Thanks. I will try adjusting the code to add a check for the rsrc_gaddr call and see what turns up there. This is code from the book Cmanship Complete by Clayton Walnum. Fairly old book based on using the old Megamax C environment. The original code self-declared both the TEDINFO and OBJECT structures. The definition of *tree_addr comes from that code.

mfro,

It is entirely possible that I am adding too many blank spaces in the strcopy call found in edit_object. I will take a look at that as well. When working from an STGuide hypertext file it can be difficult to tell the exact number of spaces being asked for. I really should be thinking logically about things and not just verbatim copying what is presented.

Thanks to both of you for your suggestions. I appreciate the help.
Russ Ruark Jr.

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Re: AHCC

Postby rudis » Sat Sep 19, 2015 6:32 pm

there is a pdf of the complete series http://info-coach.fr/atari/software/_de ... p-v1.0.pdf

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Re: AHCC

Postby jruark56 » Mon Sep 21, 2015 5:40 pm

Rudis,

Thanks. I have a copy of that pdf in my library. I am working from the STGuide version because it is more convenient to have it loaded in the emulator for quick reference.
Russ Ruark Jr.

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Re: AHCC

Postby jruark56 » Sun Oct 04, 2015 9:28 pm

All,

After a bit of experimentation, I discovered the apparent cause for the failure to execute the form_do call. It seems that the RCS that is included in the Megamax C distribution I have downloaded created a faulty resource. I built the dialog from the book in a step-by-step fashion using RCS V.3 from Atari and everything works fine (except for the numbers spinner). No more bombs. I am now testing just that control in a separate dialog. I hope to find the proper mix of code to get this thing working correctly.

Thanks to all of you who have posted helpful ideas and steps to take. It is truly appreciated.
Russ Ruark Jr.

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Re: AHCC

Postby jruark56 » Sun Oct 11, 2015 6:52 pm

All,
A final update. I must learn to be more careful when working through old type-in stuff without the proper documentation for my tools. I used RCS V. 3 to finally build a working version of the dialog from the book. Unfortunately, what Megamax C called a BoxText control was re-named to a Formatted BoxText control in RCS v. 3. The older RCS's control used a full version of a TEDINFO structure while the newer BoxText still uses the same structure, but only provides access to the te_ptext member. Once I changed the resource to use a simple BoxText control, the entire program worked as described in the book.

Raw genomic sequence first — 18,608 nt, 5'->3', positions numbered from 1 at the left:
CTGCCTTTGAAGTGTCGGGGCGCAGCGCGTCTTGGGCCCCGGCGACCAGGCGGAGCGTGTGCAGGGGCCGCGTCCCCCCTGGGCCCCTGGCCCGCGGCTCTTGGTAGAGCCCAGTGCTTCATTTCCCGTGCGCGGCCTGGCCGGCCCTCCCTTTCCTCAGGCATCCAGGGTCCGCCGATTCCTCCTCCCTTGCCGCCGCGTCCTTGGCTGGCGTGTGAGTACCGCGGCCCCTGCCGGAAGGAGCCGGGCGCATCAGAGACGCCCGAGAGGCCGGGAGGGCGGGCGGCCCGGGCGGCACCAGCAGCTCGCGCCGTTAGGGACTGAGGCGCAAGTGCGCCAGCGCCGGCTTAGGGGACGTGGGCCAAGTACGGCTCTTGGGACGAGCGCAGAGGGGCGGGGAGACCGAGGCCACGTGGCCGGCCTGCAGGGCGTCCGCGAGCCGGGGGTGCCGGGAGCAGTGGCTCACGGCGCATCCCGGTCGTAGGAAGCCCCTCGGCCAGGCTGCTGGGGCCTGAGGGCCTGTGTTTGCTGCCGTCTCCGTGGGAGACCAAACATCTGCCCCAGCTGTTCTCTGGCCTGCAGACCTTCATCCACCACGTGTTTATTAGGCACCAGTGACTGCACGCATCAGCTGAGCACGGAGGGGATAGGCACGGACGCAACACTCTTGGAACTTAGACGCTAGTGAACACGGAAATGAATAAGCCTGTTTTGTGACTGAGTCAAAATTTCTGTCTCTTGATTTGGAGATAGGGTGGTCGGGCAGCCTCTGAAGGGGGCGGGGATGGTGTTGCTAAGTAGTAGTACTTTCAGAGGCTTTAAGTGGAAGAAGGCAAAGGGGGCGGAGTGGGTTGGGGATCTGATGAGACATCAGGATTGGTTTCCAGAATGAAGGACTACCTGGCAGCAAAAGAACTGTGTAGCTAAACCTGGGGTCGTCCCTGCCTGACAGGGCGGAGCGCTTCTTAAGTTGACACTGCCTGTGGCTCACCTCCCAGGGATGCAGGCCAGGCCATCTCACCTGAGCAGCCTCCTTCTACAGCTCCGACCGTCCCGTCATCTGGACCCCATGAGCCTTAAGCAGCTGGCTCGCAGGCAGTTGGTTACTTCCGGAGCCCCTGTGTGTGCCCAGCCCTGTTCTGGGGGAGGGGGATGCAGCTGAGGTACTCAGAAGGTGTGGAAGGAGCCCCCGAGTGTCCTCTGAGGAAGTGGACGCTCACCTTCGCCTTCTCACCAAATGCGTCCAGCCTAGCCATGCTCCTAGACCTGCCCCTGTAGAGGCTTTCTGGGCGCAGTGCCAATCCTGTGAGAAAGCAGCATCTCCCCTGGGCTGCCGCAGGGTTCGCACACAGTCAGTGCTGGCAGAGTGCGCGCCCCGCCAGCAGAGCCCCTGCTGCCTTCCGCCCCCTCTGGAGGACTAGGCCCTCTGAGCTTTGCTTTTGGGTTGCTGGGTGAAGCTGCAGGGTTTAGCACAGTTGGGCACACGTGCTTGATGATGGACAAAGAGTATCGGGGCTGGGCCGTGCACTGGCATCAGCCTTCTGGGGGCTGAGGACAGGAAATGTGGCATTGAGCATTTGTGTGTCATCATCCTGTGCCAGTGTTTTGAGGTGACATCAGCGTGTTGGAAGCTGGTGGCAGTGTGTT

Thanks again for all the help. Till next time...
Russ Ruark Jr.

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Re: AHCC

Postby jruark56 » Fri Oct 23, 2015 11:41 pm

Hi all,

I have run up against another issue. Seems that AHCC (at least the binaries for the 68000) does not contain an intrinsic for the float type. Chapter 20 of Cmanship Complete uses this data type in calculating the size and position for a vertical slider. Is this a know issue with AHCC, or am I again missing something?
Russ Ruark Jr.

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Re: AHCC

Postby peterlane » Sat Oct 24, 2015 12:09 pm

jruark56 wrote:Hi all,

I have run up against another issue. Seems that AHCC (at least the binaries for the 68000) does not contain an intrinsic for the float type. Chapter 20 of Cmanship Complete uses this data type in calculating the size and position for a vertical slider. Is this a know issue with AHCC, or am I again missing something?


I believe this is a deliberate design decision: AHCC on the ST does not support float.

To run the CManship examples on an Hatari emulated STE, I modified the calculation so it's done in ints. The file for chapter 20 is at:
https://github.com/petercrlane/cmanship/blob/master/CHAP20ST.C see lines 270-272. I tested this using AHCC version 5.2.

This seems to work, for the scrolling. However, exiting the program freezes the emulator. I don't know why just yet.
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Re: AHCC

Postby jruark56 » Sat Oct 24, 2015 9:08 pm

peterlane,

Thanks. I thought I had heard that about this compiler. I was considering doing the same using int for the data type. I will take a look at your code and try applying that to mine. I am using STEEM as my development environment. I will let you know if it freezes on exit.
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Re: AHCC

Postby jruark56 » Wed Oct 28, 2015 12:17 am

peterlane,

I tried your code for setting the vertical slider, but it doesn't work for me. The directory of files does move according to the other parts of the code, but the slider position never changes.

I think I don't understand your solution. You set the first tmp variable to the integer division of top and the total number of lines minus the lines currently shown in the window multiplying the result by 1000. When I apply the math using real numbers outside of the program, this always results in 0. Is it supposed to be something else?

Good news is STEEM does not crash or freeze when the program is run.
Russ Ruark Jr.